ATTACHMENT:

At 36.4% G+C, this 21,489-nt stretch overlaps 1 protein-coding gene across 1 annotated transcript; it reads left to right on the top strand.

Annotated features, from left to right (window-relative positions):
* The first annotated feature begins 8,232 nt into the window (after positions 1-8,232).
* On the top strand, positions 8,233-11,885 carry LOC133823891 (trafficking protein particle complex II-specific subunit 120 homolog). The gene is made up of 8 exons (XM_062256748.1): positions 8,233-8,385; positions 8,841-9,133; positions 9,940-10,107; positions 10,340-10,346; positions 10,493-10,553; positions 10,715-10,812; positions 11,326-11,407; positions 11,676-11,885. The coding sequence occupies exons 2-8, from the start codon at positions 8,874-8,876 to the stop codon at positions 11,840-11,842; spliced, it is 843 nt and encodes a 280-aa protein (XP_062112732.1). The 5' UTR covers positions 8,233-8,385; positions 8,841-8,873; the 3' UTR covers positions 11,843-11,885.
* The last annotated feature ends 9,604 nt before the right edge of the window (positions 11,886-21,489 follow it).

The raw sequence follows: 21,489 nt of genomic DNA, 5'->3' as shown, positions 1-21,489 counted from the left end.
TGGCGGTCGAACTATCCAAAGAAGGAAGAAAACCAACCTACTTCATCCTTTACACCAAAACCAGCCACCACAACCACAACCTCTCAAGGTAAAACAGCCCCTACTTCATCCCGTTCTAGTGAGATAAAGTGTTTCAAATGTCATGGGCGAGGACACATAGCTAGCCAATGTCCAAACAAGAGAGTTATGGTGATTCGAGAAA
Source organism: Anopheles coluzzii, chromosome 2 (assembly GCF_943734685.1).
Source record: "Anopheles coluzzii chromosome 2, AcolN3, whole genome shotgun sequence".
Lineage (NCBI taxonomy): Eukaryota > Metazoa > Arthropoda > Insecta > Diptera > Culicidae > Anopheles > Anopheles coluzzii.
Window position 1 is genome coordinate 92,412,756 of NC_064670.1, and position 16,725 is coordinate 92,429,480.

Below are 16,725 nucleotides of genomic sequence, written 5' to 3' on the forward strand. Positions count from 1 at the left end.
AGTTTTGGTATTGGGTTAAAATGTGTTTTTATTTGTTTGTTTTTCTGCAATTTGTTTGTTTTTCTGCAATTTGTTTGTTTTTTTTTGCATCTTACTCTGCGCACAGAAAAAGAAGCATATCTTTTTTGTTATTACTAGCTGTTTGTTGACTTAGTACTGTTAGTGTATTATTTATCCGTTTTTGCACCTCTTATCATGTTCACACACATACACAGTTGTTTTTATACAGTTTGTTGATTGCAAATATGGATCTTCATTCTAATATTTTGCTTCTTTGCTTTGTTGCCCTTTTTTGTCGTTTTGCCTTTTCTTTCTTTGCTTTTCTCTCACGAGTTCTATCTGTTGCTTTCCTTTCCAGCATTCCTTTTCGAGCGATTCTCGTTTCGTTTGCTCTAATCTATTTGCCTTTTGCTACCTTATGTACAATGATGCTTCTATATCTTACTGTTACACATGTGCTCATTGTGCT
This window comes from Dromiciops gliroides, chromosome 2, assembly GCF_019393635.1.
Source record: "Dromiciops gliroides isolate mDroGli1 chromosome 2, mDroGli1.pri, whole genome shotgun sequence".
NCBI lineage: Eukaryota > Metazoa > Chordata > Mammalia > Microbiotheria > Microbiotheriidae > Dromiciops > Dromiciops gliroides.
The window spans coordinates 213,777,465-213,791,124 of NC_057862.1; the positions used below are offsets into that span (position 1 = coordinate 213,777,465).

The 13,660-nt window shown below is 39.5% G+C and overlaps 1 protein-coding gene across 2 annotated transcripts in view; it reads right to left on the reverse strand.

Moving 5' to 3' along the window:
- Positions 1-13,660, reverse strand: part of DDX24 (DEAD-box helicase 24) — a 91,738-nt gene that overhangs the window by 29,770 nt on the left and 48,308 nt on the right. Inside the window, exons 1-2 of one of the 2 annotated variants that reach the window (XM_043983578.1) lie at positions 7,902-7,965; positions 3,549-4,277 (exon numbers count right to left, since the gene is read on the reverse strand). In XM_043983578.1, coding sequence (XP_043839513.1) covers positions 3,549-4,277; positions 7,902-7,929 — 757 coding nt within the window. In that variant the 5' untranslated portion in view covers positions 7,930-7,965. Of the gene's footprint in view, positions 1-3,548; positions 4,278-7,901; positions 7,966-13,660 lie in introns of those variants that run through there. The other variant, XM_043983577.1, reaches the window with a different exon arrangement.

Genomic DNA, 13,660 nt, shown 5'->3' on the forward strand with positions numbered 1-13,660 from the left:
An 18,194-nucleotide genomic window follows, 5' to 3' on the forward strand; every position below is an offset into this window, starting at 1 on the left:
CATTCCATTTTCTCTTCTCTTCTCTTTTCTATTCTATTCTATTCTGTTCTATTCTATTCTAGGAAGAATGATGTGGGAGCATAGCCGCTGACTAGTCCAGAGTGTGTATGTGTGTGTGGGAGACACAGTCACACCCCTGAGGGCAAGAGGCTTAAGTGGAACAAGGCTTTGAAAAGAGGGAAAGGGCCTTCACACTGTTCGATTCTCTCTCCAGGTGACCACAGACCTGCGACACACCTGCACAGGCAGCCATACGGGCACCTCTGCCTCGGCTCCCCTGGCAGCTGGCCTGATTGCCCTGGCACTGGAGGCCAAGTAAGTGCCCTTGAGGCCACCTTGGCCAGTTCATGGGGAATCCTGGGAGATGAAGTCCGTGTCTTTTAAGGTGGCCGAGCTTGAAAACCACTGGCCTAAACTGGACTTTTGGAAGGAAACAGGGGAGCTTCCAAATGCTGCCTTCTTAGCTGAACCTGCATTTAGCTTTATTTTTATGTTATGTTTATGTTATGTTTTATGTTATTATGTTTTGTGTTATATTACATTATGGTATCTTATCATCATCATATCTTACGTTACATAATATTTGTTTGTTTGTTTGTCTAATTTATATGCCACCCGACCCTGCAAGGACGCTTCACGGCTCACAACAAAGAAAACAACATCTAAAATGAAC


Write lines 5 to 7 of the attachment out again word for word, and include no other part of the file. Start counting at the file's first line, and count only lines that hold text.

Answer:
* The last annotated feature ends 9,604 nt before the right edge of the window (positions 11,886-21,489 follow it).

The raw sequence follows: 21,489 nt of genomic DNA, 5'->3' as shown, positions 1-21,489 counted from the left end.
TGGCGGTCGAACTATCCAAAGAAGGAAGAAAACCAACCTACTTCATCCTTTACACCAAAACCAGCCACCACAACCACAACCTCTCAAGGTAAAACAGCCCCTACTTCATCCCGTTCTAGTGAGATAAAGTGTTTCAAATGTCATGGGCGAGGACACATAGCTAGCCAATGTCCAAACAAGAGAGTTATGGTGATTCGAGAAA